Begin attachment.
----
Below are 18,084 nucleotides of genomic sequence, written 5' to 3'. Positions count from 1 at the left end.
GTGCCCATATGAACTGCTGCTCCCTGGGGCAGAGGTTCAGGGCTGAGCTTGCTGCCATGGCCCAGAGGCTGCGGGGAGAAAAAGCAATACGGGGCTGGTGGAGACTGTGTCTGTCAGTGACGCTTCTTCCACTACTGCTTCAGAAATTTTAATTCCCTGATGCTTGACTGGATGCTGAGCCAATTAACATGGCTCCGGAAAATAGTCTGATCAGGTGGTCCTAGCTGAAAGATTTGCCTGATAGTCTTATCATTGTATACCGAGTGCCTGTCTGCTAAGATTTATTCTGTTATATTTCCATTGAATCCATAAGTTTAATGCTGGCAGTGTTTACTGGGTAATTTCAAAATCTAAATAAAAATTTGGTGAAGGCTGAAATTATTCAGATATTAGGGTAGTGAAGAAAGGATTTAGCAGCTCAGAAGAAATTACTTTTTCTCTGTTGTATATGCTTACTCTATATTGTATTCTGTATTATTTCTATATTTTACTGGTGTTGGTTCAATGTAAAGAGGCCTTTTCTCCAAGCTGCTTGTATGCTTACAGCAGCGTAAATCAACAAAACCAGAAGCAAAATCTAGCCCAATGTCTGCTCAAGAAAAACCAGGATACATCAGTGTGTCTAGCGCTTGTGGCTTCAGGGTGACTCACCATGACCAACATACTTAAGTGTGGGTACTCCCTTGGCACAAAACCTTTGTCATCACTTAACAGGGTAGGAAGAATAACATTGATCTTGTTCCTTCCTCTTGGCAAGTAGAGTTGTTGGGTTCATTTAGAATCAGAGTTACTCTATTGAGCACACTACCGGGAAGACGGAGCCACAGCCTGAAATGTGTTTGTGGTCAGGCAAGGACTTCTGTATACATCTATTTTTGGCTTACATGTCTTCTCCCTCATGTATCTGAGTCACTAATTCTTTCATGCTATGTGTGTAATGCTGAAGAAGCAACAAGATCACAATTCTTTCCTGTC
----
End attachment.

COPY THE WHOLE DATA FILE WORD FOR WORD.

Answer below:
Below are 18,084 nucleotides of genomic sequence, written 5' to 3'. Positions count from 1 at the left end.
GTGCCCATATGAACTGCTGCTCCCTGGGGCAGAGGTTCAGGGCTGAGCTTGCTGCCATGGCCCAGAGGCTGCGGGGAGAAAAAGCAATACGGGGCTGGTGGAGACTGTGTCTGTCAGTGACGCTTCTTCCACTACTGCTTCAGAAATTTTAATTCCCTGATGCTTGACTGGATGCTGAGCCAATTAACATGGCTCCGGAAAATAGTCTGATCAGGTGGTCCTAGCTGAAAGATTTGCCTGATAGTCTTATCATTGTATACCGAGTGCCTGTCTGCTAAGATTTATTCTGTTATATTTCCATTGAATCCATAAGTTTAATGCTGGCAGTGTTTACTGGGTAATTTCAAAATCTAAATAAAAATTTGGTGAAGGCTGAAATTATTCAGATATTAGGGTAGTGAAGAAAGGATTTAGCAGCTCAGAAGAAATTACTTTTTCTCTGTTGTATATGCTTACTCTATATTGTATTCTGTATTATTTCTATATTTTACTGGTGTTGGTTCAATGTAAAGAGGCCTTTTCTCCAAGCTGCTTGTATGCTTACAGCAGCGTAAATCAACAAAACCAGAAGCAAAATCTAGCCCAATGTCTGCTCAAGAAAAACCAGGATACATCAGTGTGTCTAGCGCTTGTGGCTTCAGGGTGACTCACCATGACCAACATACTTAAGTGTGGGTACTCCCTTGGCACAAAACCTTTGTCATCACTTAACAGGGTAGGAAGAATAACATTGATCTTGTTCCTTCCTCTTGGCAAGTAGAGTTGTTGGGTTCATTTAGAATCAGAGTTACTCTATTGAGCACACTACCGGGAAGACGGAGCCACAGCCTGAAATGTGTTTGTGGTCAGGCAAGGACTTCTGTATACATCTATTTTTGGCTTACATGTCTTCTCCCTCATGTATCTGAGTCACTAATTCTTTCATGCTATGTGTGTAATGCTGAAGAAGCAACAAGATCACAATTCTTTCCTGTC